Ryan Eriquezzo Wins Bracelet in National Championship at WSOP

Ryan Eriquezzo landed his first bracelet at the 2012 WSOP and bagged $416,051 in the National Championship which had a $10,000 buy-in requirement. This was an unexpected win, as the player had all but given up on playing poker professionally. He had intended the WSOPC Atlantic City Circuit 2011-2012 to be the last big tournament he played professionally. However, after winning the event, he earned his way to the $1 million free-roll to the WSOP National Championship where he played against a strong field of 157 and became the winner. According to him, some of the players he went up against were elite professionals.


Heads-Up Play

The final heads-up play was between Eriquezzo and Nikolas Stone, the winner of the Harrah’s WSOPC St Louis Championship. Of the seven players to be sent to the rails before them, four were eliminated by Stone. At the start of heads-up play the two players nearly had the same chip count. However, when more than 1,350 chips were added to the pot by Stone, Eriquezzo grabbed it and improved his stack. The turning point was in a hand where Stone’s A-7 did not best the Q-Q Eriquezzo had. A few hands later, the game came to an end with the latter taking home the top prize. In it, Stone started with around 800,000, with which he went all-in. Eriquezzo called and saw his opponent table a Q-J. However, Eriquezzo was in a better place than Stone, as he had K-J. When the flop brought a Q-T-4 and the turn, a 5, Stone was in a better place. This changed when a 9 landed on the river, giving his opponent a straight.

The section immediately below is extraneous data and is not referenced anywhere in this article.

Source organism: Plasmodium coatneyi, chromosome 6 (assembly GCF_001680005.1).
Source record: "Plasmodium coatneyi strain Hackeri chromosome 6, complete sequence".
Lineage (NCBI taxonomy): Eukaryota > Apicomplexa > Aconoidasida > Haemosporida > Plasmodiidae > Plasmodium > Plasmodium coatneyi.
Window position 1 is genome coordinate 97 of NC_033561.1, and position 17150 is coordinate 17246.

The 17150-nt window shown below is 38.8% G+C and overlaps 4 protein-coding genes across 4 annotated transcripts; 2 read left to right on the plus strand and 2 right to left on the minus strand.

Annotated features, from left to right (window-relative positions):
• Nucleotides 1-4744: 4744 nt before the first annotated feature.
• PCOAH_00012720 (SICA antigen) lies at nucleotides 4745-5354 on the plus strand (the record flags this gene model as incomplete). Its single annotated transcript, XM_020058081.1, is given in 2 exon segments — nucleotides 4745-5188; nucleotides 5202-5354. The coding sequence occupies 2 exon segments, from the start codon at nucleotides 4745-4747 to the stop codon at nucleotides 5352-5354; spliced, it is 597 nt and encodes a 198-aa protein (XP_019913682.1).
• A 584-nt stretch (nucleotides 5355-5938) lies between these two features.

Musumeci Finishes in 8th Place

The first player to leave the table was Amanda Musumeci, who played a fierce game against Ashkan Razavi in Event 9 of this year’s WSOP. To read about how Musumeci was close to breaking the losing streak female players had been experiencing at the WSOP, click here. In the latest event, she faced-off with David Baker, who raised 28,000. Musumeci followed this with an all-in worth 217,000. While others folded, including Baker, Stone called Musumeci’s move. Stone’s pocket tens were no match for Musumeci’s pocket nines on a Q-6-2-7-10 board. For finishing eighth, she got $48,576.

Sam Stein was the next to leave when he too went all-in with 195,000. The move was called by Stone. His K-Q were no match for Stein’s J-10 on a board with 8-6-4-A-3. At this stage, Baker was poised to make his place as the first player to win two bracelets in this year’s WSOP. However, it did not come to pass when Baker’s all-in with K-J was called by Huy Nguyen with his pocket eights. Though Baker had a lot of outs here, on the flop, his chances seemed slim when the board showed Q-8-5. When a 3 made it to the turn, he had a flush draw, which did not come about on a river with a K.


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